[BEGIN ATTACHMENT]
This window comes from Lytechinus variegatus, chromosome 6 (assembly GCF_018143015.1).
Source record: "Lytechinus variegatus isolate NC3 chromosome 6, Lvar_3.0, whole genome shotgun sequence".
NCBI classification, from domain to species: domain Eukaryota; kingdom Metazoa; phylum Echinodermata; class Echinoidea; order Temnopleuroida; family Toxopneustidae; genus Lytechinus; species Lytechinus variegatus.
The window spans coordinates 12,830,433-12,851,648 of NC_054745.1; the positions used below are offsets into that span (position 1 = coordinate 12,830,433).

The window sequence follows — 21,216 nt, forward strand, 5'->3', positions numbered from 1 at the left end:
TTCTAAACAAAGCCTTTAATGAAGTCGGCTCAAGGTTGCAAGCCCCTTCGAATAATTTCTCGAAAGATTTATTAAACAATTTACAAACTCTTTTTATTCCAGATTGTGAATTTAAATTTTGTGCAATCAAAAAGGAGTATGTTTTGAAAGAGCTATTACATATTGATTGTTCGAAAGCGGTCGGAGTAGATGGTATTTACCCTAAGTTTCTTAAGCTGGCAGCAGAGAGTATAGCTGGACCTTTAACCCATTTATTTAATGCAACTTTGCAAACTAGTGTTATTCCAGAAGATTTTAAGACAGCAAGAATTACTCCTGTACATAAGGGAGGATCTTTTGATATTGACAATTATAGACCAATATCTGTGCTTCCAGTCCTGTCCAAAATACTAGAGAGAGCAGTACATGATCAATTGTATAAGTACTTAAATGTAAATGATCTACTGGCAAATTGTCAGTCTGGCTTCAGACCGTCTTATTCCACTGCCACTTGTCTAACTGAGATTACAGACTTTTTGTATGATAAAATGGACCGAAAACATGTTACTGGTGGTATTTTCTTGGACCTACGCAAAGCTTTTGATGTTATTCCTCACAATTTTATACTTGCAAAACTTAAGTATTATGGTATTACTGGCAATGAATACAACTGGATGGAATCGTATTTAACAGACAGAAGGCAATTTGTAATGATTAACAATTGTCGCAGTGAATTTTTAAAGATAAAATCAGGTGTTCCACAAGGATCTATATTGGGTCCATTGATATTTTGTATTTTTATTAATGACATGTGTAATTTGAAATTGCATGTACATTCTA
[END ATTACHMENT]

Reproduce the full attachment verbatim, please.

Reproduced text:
This window comes from Lytechinus variegatus, chromosome 6 (assembly GCF_018143015.1).
Source record: "Lytechinus variegatus isolate NC3 chromosome 6, Lvar_3.0, whole genome shotgun sequence".
NCBI classification, from domain to species: domain Eukaryota; kingdom Metazoa; phylum Echinodermata; class Echinoidea; order Temnopleuroida; family Toxopneustidae; genus Lytechinus; species Lytechinus variegatus.
The window spans coordinates 12,830,433-12,851,648 of NC_054745.1; the positions used below are offsets into that span (position 1 = coordinate 12,830,433).

The window sequence follows — 21,216 nt, forward strand, 5'->3', positions numbered from 1 at the left end:
TTCTAAACAAAGCCTTTAATGAAGTCGGCTCAAGGTTGCAAGCCCCTTCGAATAATTTCTCGAAAGATTTATTAAACAATTTACAAACTCTTTTTATTCCAGATTGTGAATTTAAATTTTGTGCAATCAAAAAGGAGTATGTTTTGAAAGAGCTATTACATATTGATTGTTCGAAAGCGGTCGGAGTAGATGGTATTTACCCTAAGTTTCTTAAGCTGGCAGCAGAGAGTATAGCTGGACCTTTAACCCATTTATTTAATGCAACTTTGCAAACTAGTGTTATTCCAGAAGATTTTAAGACAGCAAGAATTACTCCTGTACATAAGGGAGGATCTTTTGATATTGACAATTATAGACCAATATCTGTGCTTCCAGTCCTGTCCAAAATACTAGAGAGAGCAGTACATGATCAATTGTATAAGTACTTAAATGTAAATGATCTACTGGCAAATTGTCAGTCTGGCTTCAGACCGTCTTATTCCACTGCCACTTGTCTAACTGAGATTACAGACTTTTTGTATGATAAAATGGACCGAAAACATGTTACTGGTGGTATTTTCTTGGACCTACGCAAAGCTTTTGATGTTATTCCTCACAATTTTATACTTGCAAAACTTAAGTATTATGGTATTACTGGCAATGAATACAACTGGATGGAATCGTATTTAACAGACAGAAGGCAATTTGTAATGATTAACAATTGTCGCAGTGAATTTTTAAAGATAAAATCAGGTGTTCCACAAGGATCTATATTGGGTCCATTGATATTTTGTATTTTTATTAATGACATGTGTAATTTGAAATTGCATGTACATTCTA